Tony Abbott’s $8 billion budget cut on infrastructure, paired with the Coalition’s abolition of the Australian Industry Participation Plans, will put a stop to many existing projects and prevent new projects from getting off the ground.
This will be a particularly hard hit for manufacturing, construction, mining and services sectors according to Australia’s main trade union, CFMEU.
CFMEU’s analysis based on evidence cited by the Department of Industry’s Regulation Impact Statement to the Australian Jobs Legislation suggests:
- Nearly 40,000 fewer jobs will be created because of the $8 billion cut.
- Up to 42,000 additional jobs are at risk due to the lack of support for AIP
- The potential of up to 540,000 additional jobs created is at risk because of Coalition’s opposition to AIP
AIP assists local industry to gain a foothold in major projects. By having Australian companies provide full, fair and reasonable opportunities, it should encourage Australian industry to innovate, develop competitive capability and take advantage of investment opportunities.
Without the AIP requirement in large projects, local businesses will be shut out, and jobs will be at risk.
“Mr Abbott wants to deny the full, fair and reasonable access to Australian manufacturers to participate in the economy, and an extension to denying this to labour should not surprise anyone.” said CFMEU National Secretary Michael O’Connor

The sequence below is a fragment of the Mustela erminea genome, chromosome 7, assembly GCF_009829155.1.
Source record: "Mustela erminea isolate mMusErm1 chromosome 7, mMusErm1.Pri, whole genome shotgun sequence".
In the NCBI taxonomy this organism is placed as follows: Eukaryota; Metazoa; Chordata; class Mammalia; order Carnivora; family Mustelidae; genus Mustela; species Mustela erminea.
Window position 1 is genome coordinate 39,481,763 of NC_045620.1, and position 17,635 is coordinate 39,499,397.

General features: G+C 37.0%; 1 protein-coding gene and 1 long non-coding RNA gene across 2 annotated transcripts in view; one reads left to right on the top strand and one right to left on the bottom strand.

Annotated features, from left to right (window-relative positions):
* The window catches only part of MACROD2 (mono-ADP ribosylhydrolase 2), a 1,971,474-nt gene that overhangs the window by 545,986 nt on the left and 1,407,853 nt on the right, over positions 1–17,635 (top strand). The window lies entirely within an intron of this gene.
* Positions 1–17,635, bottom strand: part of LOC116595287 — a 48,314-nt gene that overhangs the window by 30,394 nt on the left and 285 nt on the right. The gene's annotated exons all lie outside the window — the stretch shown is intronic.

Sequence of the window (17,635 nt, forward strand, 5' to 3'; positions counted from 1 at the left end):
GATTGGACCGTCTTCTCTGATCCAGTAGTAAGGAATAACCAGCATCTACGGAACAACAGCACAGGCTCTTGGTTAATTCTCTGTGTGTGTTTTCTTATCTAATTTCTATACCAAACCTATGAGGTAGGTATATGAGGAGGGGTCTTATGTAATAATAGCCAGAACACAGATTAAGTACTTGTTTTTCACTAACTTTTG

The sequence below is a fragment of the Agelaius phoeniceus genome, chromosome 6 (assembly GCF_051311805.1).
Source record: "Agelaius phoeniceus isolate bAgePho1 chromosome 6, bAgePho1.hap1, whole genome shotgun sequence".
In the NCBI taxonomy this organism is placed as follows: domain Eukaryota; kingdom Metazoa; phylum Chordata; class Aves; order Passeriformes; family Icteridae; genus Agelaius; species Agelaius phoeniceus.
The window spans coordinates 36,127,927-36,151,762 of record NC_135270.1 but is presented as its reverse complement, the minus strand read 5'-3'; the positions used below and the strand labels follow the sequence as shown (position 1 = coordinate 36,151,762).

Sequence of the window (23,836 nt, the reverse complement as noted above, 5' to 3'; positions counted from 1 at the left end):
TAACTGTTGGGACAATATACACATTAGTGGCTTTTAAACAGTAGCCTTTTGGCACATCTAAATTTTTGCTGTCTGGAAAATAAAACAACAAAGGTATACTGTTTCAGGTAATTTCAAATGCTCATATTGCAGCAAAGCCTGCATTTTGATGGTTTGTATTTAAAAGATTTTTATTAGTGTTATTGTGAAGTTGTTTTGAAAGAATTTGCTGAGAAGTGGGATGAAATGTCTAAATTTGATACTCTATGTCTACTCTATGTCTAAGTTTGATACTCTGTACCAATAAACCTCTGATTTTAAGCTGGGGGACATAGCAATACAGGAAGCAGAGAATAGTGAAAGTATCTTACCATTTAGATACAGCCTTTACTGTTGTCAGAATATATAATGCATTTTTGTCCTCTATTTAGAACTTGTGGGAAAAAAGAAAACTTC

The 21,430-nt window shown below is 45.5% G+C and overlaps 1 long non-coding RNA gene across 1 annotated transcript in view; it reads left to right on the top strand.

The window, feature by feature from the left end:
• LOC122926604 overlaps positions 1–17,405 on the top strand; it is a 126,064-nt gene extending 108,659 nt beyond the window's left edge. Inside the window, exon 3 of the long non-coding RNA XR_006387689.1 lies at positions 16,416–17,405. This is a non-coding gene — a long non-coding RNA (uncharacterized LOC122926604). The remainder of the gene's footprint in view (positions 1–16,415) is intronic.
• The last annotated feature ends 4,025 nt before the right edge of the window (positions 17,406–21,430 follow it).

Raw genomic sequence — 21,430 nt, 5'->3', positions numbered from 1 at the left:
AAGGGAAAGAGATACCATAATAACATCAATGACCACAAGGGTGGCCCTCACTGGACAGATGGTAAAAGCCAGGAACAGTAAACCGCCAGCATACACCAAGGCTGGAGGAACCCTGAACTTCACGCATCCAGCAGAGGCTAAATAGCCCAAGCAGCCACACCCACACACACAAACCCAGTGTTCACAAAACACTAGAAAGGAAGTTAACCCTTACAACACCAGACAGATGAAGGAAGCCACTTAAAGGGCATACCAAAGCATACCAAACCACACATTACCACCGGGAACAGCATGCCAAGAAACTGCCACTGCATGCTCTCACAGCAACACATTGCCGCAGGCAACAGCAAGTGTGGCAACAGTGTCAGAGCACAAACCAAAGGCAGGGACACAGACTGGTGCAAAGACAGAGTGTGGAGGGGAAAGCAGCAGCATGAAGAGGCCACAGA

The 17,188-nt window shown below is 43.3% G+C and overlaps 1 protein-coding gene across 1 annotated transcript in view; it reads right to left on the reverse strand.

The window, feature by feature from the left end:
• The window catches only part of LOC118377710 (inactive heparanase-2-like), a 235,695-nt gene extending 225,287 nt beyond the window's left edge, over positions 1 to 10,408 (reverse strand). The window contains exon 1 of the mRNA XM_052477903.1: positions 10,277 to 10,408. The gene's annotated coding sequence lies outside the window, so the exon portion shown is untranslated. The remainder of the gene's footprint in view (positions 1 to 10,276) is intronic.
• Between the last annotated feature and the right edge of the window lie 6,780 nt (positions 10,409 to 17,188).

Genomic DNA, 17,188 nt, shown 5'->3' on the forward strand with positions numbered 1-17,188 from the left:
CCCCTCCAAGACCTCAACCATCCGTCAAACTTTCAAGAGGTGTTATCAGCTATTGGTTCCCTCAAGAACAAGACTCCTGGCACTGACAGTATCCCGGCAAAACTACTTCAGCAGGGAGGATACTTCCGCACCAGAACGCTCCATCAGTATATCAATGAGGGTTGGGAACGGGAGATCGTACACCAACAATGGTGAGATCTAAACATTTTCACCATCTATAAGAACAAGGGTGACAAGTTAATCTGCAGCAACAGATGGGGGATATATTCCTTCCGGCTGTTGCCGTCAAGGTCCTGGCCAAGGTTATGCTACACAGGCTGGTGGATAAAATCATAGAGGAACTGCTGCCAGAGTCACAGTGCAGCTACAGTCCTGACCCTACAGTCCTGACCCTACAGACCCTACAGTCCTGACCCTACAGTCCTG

The number of overseas workers on 457 visas in the country has increased by 18.2% over the last year to 106,680. Abbott, in his IPA Address, said that ‘under a Coalition government, 457 visas won’t be just a component but a mainstay of our immigration program.’
Allowing the program to continue without any controls will push more Australians looking for work to the brink.
“There are 706,900 unemployed Australians looking for work. Requiring employers to demonstrate that they have tried to find local employees before hiring overseas workers is needed now, and it will be even more so once Mr Abbott’s cuts start to bite,” said O’Connor.